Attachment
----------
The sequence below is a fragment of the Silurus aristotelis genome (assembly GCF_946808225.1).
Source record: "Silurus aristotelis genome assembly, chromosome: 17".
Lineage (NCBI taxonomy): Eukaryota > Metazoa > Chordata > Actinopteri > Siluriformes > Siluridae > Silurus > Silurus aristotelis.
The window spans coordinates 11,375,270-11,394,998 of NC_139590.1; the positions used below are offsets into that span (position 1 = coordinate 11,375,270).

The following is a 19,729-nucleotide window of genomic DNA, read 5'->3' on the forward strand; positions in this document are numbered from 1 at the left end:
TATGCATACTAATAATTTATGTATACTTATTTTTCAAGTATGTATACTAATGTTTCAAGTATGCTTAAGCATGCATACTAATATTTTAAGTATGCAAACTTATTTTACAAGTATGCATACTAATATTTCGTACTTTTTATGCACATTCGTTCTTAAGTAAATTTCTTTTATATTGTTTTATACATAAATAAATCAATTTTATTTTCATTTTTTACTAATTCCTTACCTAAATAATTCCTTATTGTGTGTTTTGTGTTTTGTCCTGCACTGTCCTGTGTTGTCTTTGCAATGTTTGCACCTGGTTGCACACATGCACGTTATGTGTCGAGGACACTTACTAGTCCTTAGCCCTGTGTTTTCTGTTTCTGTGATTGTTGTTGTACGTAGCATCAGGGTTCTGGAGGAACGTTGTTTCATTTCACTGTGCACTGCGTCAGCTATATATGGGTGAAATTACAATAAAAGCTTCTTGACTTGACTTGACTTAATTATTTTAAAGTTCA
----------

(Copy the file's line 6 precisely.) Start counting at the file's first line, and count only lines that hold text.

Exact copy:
TATGCATACTAATAATTTATGTATACTTATTTTTCAAGTATGTATACTAATGTTTCAAGTATGCTTAAGCATGCATACTAATATTTTAAGTATGCAAACTTATTTTACAAGTATGCATACTAATATTTCGTACTTTTTATGCACATTCGTTCTTAAGTAAATTTCTTTTATATTGTTTTATACATAAATAAATCAATTTTATTTTCATTTTTTACTAATTCCTTACCTAAATAATTCCTTATTGTGTGTTTTGTGTTTTGTCCTGCACTGTCCTGTGTTGTCTTTGCAATGTTTGCACCTGGTTGCACACATGCACGTTATGTGTCGAGGACACTTACTAGTCCTTAGCCCTGTGTTTTCTGTTTCTGTGATTGTTGTTGTACGTAGCATCAGGGTTCTGGAGGAACGTTGTTTCATTTCACTGTGCACTGCGTCAGCTATATATGGGTGAAATTACAATAAAAGCTTCTTGACTTGACTTGACTTAATTATTTTAAAGTTCA